Make sure to leave the edges of the frame darker compared to the middle, and the viewer has no way to escape the frame. Use lanes of directional light to guide the attention to a subject. It's something that is often used in portrait photography, but it will also work for landscapes. Especially at the end of the day when the sun is low on the horizon.
I have made a couple of examples in the before-after images below, to show the effect of using dark parts in an image. Some of these photos are made with exposure bracketing and tone mapping, others are made with the dynamic range of the sensor itself.
I believe these examples show exactly how contrasts in a landscape photo will not only bring depth to the photo, it will also guide the attention of the viewer towards the right area in the frame. In these examples, which of the two would you prefer?
Should High Dynamic Range Be Avoided for Landscapes?
This raises the question of whether high dynamic range should be avoided in landscape photography altogether. As you may have guessed, the answer is no, of course not. The technique is a great way of capturing all the beauty of the landscape and it allows you to have a great starting point for your post-processing.
The only thing you should avoid is the idea that everything in the frame should be within the midtones area of the histogram. Make parts dark that don’t deserve a lot of attention and keep bright areas bright. Pay attention to the direction of light, and let shadows appear in the right places, and don’t make parts light where no light is coming.
I believe exposure bracketing is used best when the dynamic range between sky and foreground is extremely large. On those occasions, the light in the foreground is so dim compared to the lightest areas, that there is no distinction anymore between shadow and light in the foreground.
Try To Use the Limits of the Dynamic Range of the Sensor Once in a While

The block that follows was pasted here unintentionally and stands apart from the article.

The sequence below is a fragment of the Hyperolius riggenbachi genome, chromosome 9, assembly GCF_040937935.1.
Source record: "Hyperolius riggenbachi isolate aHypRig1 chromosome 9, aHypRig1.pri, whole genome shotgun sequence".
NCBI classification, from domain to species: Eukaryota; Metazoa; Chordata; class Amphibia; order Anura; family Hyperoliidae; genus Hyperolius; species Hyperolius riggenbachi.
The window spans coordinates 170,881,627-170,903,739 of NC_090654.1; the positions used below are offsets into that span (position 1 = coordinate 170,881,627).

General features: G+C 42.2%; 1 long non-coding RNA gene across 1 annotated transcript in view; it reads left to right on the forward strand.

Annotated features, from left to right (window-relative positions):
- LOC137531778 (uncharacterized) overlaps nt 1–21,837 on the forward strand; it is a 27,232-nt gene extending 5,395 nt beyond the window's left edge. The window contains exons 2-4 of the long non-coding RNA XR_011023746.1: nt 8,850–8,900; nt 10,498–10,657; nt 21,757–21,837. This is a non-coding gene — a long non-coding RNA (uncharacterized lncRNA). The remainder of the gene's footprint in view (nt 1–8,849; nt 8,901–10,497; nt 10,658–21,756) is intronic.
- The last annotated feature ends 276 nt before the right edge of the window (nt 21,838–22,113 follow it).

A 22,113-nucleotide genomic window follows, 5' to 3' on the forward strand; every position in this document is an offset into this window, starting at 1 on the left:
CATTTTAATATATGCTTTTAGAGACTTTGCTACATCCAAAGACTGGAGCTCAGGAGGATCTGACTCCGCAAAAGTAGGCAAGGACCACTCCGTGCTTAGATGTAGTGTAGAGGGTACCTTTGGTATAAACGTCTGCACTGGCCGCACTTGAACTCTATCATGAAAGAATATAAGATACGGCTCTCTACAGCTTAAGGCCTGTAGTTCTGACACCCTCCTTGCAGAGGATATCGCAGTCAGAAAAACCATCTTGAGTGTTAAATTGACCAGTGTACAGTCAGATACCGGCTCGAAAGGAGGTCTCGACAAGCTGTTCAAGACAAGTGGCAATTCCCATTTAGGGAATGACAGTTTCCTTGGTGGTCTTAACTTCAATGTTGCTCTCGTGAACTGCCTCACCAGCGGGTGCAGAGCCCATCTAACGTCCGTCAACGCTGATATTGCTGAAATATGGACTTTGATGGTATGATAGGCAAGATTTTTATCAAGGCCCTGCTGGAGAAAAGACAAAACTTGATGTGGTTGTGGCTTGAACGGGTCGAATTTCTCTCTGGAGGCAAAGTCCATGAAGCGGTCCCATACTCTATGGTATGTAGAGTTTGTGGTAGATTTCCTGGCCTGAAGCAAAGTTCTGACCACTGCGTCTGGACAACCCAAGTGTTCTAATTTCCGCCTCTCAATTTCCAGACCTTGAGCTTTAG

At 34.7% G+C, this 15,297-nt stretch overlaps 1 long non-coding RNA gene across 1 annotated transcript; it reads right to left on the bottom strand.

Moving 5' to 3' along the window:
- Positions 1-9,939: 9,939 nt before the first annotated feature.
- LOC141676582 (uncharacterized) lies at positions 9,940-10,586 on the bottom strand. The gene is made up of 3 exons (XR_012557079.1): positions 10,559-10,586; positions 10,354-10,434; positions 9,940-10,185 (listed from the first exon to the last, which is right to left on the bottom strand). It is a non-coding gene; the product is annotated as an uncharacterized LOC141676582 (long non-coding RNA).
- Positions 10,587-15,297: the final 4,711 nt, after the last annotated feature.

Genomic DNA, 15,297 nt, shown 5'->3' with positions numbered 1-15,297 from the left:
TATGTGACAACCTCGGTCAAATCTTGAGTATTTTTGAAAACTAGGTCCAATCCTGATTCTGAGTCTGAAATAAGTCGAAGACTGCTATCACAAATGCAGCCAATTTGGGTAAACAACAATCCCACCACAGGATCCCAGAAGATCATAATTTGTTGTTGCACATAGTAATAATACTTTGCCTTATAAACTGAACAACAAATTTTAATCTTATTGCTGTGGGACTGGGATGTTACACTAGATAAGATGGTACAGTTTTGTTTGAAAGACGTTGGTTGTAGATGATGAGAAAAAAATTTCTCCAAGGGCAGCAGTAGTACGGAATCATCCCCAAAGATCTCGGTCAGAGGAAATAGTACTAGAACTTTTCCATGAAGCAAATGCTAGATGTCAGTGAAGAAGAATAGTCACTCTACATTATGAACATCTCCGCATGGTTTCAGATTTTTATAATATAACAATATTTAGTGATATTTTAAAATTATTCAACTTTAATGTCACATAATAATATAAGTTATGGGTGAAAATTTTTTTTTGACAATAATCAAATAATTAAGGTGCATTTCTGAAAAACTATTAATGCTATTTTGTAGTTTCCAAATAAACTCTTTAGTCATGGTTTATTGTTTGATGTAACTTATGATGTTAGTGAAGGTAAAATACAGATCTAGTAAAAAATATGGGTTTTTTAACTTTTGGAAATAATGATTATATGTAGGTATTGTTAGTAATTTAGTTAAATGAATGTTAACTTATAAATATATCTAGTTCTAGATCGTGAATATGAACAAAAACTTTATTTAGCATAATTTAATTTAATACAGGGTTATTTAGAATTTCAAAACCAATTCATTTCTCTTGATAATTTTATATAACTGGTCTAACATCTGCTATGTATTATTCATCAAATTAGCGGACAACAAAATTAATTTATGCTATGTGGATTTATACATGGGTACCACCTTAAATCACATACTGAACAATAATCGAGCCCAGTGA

In the analog days of photography, the negative film had a relatively large dynamic range. If you exposed for the blacks, the lights could be retrieved in the darkroom. But if you were using slide film, the dynamic range was much more limited. In a way, slide film resembles the modern digital sensor.
I think a landscape photographer should try to work with the restrictions of the sensors’ dynamic range more often. On a lot of occasions, it gives a good contrast between dark and light, which can be enlarged even more in post-processing. Or you can reduce the contrast locally by lifting the shadows a bit. I love to use this way of photographing in forests, where the sunlight is playing a great game of hide and seek.
Of course, you can play it safe and shoot a bracketing series in those high-contrast situations I described. But it doesn’t mean you need to use all those exposures. If it doesn’t work for you, or more exposures are needed for the wanted effect, you will have those available.
Do you like shooting high-dynamic range images? How do you use lights and darks in the photo? Are you trying to show every detail in the landscape, or do you play with dark parts in the image? Please let me know in the comments below.